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The Gallivanting Gourmand
Greg Duncan
Greg Duncan
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is a freelance writer based in the Montreal region. He is particularly keen about good food. In his day job, Greg is the executive director of the Quebec Community Newspapers Association.

His previous columns are archived HERE.

Posted 08.04.04
Montreal

GREG DUNCAN

Spank your watermelon. I do.

'Tis the season of the baby-like gourd and shoppers everywhere are knocking and thumping in an attempt to determine which of the many in a pile is suited for adoption.

Watermelon sizes vary greatly but no matter which you choose you'll be paying by the pound in most cases. At 29 to 39 cents a pound locally, there isn't a better deal out there this week.

The interesting thing is you are paying for a lot of water and that is exactly what you are looking for. A heavy melon reveals a good dull resonance when spanked properly and a melons' watery content is worth its weight in gold. Far better to hydrate oneself with this elixir than bottled water, I say.

Here are some fun trivia and facts about this vegetable. Vegetable, you say? I wouldn't lie and here's the proof.

Watermelon, considered one of North America's favourite fruits, is really a vegetable (Citrullus lanatus). Cousin to the cucumber and kin to the gourd, watermelons can range in size from 7-100 pounds.

The first recorded watermelon harvest occurred nearly 5000 years ago in Egypt.

A watermelon was once thrown at Roman Governor Demosthenes during a political debate. Placing the watermelon upon his head, he thanked the thrower for providing him with a helmet to wear as he fought Philip of Macedonia.

Early explorers used watermelons as canteens.

The first cookbook published in the United States in 1796 contained a recipe for watermelon rind pickles. Food historian John Martin Taylor says that early Greek settlers brought the method of pickling watermelon with them to Charleston, South Carolina.

The word 'watermelon' first appeared in the English dictionary in 1615.

Watermelon is grown in over ninety-six countries worldwide.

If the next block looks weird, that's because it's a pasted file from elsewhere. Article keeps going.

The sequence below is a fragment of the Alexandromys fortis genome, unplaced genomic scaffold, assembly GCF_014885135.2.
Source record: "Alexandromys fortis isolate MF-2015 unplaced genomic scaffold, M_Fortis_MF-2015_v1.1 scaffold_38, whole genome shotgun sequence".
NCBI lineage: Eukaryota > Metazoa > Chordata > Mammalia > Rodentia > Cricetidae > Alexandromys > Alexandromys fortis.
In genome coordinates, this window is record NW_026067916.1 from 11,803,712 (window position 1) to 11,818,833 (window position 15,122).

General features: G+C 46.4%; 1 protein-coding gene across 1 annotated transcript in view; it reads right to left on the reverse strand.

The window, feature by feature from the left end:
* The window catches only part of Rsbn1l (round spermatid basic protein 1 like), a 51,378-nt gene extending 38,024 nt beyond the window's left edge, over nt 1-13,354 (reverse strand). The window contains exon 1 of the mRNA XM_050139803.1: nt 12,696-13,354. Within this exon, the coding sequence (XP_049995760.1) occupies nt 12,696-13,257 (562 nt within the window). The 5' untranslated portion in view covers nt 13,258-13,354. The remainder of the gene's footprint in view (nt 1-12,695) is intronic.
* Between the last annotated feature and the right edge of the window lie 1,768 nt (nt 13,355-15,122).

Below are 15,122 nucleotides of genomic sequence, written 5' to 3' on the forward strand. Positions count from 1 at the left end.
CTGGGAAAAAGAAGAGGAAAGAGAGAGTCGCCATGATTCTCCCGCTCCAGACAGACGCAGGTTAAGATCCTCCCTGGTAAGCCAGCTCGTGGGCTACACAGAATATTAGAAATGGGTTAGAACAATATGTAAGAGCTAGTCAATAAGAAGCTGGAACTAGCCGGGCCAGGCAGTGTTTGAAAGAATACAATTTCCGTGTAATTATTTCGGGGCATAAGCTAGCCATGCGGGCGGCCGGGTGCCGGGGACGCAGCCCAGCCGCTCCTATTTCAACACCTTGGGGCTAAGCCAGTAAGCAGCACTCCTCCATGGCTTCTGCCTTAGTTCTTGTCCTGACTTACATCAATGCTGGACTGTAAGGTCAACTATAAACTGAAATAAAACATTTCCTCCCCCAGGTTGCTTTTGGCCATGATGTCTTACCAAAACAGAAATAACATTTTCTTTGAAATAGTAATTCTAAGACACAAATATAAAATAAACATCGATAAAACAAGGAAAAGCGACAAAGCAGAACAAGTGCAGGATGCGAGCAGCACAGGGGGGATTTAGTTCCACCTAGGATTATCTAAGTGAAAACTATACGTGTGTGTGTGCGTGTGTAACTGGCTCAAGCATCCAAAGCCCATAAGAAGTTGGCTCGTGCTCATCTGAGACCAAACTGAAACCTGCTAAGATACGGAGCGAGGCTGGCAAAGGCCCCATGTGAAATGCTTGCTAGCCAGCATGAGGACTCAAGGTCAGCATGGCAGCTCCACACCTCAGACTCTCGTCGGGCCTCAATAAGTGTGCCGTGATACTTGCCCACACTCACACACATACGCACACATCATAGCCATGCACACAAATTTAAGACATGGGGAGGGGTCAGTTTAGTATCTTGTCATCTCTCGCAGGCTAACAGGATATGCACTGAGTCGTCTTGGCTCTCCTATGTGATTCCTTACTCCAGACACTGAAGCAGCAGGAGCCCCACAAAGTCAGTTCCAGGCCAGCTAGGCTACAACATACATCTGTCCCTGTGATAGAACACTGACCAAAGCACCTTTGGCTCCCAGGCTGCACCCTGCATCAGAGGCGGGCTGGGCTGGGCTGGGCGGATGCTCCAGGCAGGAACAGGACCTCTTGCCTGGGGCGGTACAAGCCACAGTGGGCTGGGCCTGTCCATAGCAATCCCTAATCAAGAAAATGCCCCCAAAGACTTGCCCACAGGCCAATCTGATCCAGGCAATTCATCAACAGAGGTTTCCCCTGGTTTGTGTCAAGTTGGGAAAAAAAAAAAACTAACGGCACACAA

In China and Japan, watermelon is a popular gift to bring a host.

In Israel and Egypt, the sweet taste of watermelon is often paired with the salty taste of feta cheese.

In 1990, Bill Carson of Arrington, Tennessee, grew the largest watermelon at 262 pounds - it's still on the record books according to the Guinness Book of World Records.

Over four billion pounds of watermelon are produced annually in North America.

Watermelon is an ideal health food because it doesn't contain any fat or cholesterol, is high in fibre and vitamins A and C, and is a good source of potassium.

Over 1200 varieties of watermelon are grown worldwide.

Every part of a watermelon is edible, even the seeds and rinds.

Tips for choosing the best watermelon

There's an art to choosing the best watermelon that makes all the difference in the world. The National Watermelon Promotion Board offers these three easy tips for choosing a great watermelon.

Choose a firm, symmetrical fruit that is free of bruises, cuts, and dents.

Before you buy, pick up your melon. The heavier it feels, the better - a good watermelon is ninety-two percent water, which makes up most of its weight.

On the underside of the watermelon there should be a creamy yellow spot from where it sat on the ground and ripened in the sun.

Watermelon fire and ice salsa

Three cups seeded and chopped watermelon

1 tbs. chopped cilantro
1 to 2 tbsp. (two to three medium) Jalapeno peppers

1/2 cup green peppers
2 tbs. Lime juice

1 tbs. chopped green onion
1/2 tbs. garlic salt

Combine all ingredients; mix well. Cover and refrigerate at least one hour. Makes three cups. Serving tips: Serve with corn or potato chips or serve on sliced oranges or cheese-filled manicotti.

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